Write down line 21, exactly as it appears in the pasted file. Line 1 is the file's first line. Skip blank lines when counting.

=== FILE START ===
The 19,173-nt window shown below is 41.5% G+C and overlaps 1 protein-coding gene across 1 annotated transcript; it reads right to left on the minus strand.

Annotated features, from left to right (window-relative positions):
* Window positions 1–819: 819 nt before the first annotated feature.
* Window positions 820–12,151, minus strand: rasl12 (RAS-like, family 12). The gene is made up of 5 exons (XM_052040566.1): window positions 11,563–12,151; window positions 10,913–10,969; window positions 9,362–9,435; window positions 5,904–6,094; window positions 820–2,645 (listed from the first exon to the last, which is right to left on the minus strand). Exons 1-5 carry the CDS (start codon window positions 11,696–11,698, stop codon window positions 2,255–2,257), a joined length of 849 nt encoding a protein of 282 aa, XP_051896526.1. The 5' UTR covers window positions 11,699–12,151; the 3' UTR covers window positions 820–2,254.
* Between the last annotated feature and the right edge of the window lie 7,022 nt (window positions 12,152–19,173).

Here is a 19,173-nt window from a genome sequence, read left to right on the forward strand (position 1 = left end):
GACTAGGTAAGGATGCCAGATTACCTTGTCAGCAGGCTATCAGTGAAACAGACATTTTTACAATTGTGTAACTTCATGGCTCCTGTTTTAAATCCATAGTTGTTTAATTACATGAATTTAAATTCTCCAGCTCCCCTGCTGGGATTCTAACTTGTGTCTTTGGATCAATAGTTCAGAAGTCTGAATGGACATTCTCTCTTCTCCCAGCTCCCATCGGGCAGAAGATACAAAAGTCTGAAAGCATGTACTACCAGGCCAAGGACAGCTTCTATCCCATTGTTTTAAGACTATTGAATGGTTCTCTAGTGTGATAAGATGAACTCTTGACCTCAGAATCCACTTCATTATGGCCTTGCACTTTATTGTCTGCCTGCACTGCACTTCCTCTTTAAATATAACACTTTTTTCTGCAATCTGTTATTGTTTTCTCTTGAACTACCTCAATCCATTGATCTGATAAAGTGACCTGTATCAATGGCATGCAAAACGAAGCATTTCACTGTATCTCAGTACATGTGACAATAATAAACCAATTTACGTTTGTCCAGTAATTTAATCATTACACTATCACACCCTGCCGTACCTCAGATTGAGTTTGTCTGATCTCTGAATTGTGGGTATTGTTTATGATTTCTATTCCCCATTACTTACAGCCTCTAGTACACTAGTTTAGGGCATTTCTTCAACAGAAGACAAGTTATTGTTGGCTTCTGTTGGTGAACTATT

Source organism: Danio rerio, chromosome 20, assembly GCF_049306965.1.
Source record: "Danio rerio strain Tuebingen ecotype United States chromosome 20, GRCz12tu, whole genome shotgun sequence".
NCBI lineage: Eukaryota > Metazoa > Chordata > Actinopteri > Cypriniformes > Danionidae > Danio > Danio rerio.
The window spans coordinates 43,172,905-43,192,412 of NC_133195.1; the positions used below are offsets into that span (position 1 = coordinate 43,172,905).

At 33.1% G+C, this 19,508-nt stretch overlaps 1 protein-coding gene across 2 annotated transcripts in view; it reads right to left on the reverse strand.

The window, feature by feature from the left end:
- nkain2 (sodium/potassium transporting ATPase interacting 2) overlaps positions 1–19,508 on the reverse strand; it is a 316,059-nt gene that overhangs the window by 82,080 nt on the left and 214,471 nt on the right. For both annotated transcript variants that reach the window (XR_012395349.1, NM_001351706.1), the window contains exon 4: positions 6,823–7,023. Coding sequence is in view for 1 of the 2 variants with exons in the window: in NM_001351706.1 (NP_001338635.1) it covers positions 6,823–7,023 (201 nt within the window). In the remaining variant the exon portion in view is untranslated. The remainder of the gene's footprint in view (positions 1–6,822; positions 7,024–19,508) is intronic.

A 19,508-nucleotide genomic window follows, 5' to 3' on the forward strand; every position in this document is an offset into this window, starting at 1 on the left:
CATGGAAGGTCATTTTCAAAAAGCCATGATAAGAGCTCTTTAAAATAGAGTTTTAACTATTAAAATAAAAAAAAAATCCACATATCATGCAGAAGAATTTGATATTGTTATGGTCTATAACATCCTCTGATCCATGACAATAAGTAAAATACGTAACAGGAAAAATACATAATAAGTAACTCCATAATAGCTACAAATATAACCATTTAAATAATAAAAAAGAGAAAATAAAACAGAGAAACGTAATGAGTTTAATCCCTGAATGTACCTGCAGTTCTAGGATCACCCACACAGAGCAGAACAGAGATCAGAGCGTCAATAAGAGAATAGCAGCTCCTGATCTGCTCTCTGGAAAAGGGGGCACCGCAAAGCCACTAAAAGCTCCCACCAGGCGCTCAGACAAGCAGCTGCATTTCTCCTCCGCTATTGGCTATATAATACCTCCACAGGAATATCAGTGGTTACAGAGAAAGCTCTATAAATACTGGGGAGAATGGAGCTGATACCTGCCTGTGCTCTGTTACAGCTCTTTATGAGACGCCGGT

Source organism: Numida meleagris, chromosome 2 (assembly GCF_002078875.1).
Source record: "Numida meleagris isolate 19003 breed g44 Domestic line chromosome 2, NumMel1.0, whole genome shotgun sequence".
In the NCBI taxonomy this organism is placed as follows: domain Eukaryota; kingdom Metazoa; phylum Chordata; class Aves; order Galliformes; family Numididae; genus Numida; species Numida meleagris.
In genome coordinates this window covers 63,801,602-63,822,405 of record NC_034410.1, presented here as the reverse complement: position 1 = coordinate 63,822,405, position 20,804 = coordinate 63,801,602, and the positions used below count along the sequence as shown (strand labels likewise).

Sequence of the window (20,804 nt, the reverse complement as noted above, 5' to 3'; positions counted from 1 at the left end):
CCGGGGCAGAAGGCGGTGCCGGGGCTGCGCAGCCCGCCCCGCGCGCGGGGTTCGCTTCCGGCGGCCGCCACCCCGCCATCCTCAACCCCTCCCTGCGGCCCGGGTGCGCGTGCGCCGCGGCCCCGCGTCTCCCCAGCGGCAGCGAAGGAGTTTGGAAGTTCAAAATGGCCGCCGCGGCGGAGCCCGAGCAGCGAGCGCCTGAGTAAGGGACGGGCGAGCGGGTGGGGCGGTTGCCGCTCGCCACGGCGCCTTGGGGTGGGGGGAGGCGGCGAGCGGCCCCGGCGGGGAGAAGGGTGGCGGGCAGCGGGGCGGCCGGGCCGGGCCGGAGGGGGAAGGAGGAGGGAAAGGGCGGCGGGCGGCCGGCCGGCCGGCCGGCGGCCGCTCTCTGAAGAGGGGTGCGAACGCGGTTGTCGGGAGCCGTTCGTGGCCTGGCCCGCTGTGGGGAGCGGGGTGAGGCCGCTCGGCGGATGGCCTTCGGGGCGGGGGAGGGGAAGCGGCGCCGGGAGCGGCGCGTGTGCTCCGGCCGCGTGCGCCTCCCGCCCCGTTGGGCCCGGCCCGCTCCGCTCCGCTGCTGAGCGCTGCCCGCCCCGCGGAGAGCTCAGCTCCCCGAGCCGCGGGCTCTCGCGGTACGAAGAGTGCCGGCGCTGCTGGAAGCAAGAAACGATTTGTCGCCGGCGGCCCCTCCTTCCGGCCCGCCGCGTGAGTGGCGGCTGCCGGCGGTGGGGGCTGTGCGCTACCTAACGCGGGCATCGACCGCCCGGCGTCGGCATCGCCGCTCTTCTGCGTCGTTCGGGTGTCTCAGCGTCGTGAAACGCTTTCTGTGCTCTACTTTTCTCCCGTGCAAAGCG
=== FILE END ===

Sequence of the window (20,804 nt, the reverse complement as noted above, 5' to 3'; positions counted from 1 at the left end):